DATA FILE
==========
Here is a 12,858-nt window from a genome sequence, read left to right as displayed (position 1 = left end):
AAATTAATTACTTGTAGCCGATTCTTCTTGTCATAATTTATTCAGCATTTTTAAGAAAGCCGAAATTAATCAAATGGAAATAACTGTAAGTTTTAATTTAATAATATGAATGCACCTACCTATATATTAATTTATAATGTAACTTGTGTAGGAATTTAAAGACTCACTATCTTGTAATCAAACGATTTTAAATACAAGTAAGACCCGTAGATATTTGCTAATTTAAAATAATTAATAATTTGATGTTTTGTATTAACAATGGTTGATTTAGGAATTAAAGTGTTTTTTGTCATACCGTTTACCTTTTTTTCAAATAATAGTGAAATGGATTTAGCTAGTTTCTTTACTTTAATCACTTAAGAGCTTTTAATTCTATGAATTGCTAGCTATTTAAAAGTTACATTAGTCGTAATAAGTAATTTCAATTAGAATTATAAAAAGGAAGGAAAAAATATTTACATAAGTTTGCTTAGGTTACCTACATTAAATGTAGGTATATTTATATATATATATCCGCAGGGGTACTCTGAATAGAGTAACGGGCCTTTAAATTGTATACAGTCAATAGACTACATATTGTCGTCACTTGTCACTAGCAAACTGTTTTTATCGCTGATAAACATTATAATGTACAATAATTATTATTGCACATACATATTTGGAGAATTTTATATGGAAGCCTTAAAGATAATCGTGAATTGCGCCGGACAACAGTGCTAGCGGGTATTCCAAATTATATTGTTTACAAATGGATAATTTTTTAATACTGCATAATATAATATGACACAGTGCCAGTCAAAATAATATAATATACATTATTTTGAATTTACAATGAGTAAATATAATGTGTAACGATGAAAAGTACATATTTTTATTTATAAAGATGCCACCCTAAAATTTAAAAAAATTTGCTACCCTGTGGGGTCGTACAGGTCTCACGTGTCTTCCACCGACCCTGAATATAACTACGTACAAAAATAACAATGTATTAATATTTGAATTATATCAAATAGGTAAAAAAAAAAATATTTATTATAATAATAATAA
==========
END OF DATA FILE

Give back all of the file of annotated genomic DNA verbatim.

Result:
Here is a 12,858-nt window from a genome sequence, read left to right as displayed (position 1 = left end):
AAATTAATTACTTGTAGCCGATTCTTCTTGTCATAATTTATTCAGCATTTTTAAGAAAGCCGAAATTAATCAAATGGAAATAACTGTAAGTTTTAATTTAATAATATGAATGCACCTACCTATATATTAATTTATAATGTAACTTGTGTAGGAATTTAAAGACTCACTATCTTGTAATCAAACGATTTTAAATACAAGTAAGACCCGTAGATATTTGCTAATTTAAAATAATTAATAATTTGATGTTTTGTATTAACAATGGTTGATTTAGGAATTAAAGTGTTTTTTGTCATACCGTTTACCTTTTTTTCAAATAATAGTGAAATGGATTTAGCTAGTTTCTTTACTTTAATCACTTAAGAGCTTTTAATTCTATGAATTGCTAGCTATTTAAAAGTTACATTAGTCGTAATAAGTAATTTCAATTAGAATTATAAAAAGGAAGGAAAAAATATTTACATAAGTTTGCTTAGGTTACCTACATTAAATGTAGGTATATTTATATATATATATCCGCAGGGGTACTCTGAATAGAGTAACGGGCCTTTAAATTGTATACAGTCAATAGACTACATATTGTCGTCACTTGTCACTAGCAAACTGTTTTTATCGCTGATAAACATTATAATGTACAATAATTATTATTGCACATACATATTTGGAGAATTTTATATGGAAGCCTTAAAGATAATCGTGAATTGCGCCGGACAACAGTGCTAGCGGGTATTCCAAATTATATTGTTTACAAATGGATAATTTTTTAATACTGCATAATATAATATGACACAGTGCCAGTCAAAATAATATAATATACATTATTTTGAATTTACAATGAGTAAATATAATGTGTAACGATGAAAAGTACATATTTTTATTTATAAAGATGCCACCCTAAAATTTAAAAAAATTTGCTACCCTGTGGGGTCGTACAGGTCTCACGTGTCTTCCACCGACCCTGAATATAACTACGTACAAAAATAACAATGTATTAATATTTGAATTATATCAAATAGGTAAAAAAAAAAATATTTATTATAATAATAATAA